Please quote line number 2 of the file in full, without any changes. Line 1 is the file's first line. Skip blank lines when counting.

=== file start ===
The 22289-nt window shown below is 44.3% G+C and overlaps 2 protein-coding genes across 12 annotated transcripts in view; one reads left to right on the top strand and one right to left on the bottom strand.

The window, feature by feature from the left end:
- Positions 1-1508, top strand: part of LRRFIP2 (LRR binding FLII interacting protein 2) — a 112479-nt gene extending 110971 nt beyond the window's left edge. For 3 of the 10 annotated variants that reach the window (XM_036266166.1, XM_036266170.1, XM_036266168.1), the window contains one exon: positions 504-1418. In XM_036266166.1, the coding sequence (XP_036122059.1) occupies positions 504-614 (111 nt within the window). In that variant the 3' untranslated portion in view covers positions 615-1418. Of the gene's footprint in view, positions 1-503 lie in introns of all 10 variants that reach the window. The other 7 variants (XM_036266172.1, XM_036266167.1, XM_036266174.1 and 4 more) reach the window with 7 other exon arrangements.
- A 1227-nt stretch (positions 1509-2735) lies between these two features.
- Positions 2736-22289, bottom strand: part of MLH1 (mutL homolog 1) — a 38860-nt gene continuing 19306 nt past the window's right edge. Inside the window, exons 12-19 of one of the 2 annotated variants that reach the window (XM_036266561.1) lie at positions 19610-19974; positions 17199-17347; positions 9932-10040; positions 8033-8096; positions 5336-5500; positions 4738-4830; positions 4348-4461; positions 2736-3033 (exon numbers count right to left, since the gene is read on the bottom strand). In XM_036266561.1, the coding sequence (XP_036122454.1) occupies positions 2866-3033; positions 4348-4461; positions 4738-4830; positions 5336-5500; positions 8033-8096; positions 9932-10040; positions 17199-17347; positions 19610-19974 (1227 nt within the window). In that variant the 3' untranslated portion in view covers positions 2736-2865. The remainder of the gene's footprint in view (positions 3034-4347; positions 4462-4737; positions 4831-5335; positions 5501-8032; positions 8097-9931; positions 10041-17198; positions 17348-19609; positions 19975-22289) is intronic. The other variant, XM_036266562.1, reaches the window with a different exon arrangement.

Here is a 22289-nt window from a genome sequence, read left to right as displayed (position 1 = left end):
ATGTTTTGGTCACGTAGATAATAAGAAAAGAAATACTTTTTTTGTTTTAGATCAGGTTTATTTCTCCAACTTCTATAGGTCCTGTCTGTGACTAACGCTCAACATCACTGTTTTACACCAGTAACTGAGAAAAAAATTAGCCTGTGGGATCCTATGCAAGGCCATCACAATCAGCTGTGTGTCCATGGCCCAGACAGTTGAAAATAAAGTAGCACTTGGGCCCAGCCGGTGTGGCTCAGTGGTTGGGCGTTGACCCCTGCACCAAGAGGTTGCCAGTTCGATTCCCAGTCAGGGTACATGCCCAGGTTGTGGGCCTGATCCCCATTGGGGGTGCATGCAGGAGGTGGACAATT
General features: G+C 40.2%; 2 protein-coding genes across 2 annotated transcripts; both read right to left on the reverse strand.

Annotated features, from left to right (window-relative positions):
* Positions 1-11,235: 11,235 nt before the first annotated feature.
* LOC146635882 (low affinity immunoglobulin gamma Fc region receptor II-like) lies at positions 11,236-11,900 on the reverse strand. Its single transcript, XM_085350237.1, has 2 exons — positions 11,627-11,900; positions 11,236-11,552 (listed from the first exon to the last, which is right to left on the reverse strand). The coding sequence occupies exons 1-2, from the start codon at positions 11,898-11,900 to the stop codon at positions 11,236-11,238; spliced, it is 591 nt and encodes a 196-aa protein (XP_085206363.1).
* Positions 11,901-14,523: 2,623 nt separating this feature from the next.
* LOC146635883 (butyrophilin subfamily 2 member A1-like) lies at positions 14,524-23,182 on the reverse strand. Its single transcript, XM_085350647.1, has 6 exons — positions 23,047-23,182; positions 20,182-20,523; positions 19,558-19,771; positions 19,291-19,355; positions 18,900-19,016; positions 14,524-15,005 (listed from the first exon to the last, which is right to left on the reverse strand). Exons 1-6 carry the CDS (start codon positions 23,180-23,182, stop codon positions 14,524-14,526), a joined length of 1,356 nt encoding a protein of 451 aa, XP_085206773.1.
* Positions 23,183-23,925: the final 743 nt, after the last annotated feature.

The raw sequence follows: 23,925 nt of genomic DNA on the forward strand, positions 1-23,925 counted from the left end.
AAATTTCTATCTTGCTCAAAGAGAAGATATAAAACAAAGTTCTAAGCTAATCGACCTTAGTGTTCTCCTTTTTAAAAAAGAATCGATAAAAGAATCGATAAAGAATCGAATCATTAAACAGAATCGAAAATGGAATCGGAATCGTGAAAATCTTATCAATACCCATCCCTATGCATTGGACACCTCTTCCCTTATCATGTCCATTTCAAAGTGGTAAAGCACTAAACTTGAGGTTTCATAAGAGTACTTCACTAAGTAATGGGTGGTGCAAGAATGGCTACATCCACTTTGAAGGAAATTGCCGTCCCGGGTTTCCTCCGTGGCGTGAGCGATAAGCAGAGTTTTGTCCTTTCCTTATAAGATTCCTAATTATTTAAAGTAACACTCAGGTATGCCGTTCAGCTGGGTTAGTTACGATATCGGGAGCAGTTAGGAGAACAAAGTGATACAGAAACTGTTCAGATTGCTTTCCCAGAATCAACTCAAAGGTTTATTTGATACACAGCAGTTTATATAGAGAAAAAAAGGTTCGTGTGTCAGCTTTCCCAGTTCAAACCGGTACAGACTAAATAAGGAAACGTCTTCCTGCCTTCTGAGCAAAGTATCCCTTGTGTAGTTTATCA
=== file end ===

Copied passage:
The window, feature by feature from the left end: